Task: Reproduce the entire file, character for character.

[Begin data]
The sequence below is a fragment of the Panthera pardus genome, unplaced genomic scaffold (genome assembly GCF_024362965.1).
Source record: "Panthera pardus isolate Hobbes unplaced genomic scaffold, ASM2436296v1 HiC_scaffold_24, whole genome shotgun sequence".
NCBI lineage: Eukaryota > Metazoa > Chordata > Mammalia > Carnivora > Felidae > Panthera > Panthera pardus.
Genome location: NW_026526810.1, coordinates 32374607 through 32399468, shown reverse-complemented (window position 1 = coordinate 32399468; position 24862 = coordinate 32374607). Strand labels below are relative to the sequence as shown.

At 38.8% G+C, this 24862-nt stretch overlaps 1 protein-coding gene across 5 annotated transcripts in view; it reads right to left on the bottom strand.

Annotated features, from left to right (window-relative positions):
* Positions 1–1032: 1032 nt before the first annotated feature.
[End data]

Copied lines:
The sequence below is a fragment of the Panthera pardus genome, unplaced genomic scaffold (genome assembly GCF_024362965.1).
Source record: "Panthera pardus isolate Hobbes unplaced genomic scaffold, ASM2436296v1 HiC_scaffold_24, whole genome shotgun sequence".
NCBI lineage: Eukaryota > Metazoa > Chordata > Mammalia > Carnivora > Felidae > Panthera > Panthera pardus.
Genome location: NW_026526810.1, coordinates 32374607 through 32399468, shown reverse-complemented (window position 1 = coordinate 32399468; position 24862 = coordinate 32374607). Strand labels below are relative to the sequence as shown.

At 38.8% G+C, this 24862-nt stretch overlaps 1 protein-coding gene across 5 annotated transcripts in view; it reads right to left on the bottom strand.

Annotated features, from left to right (window-relative positions):
* Positions 1–1032: 1032 nt before the first annotated feature.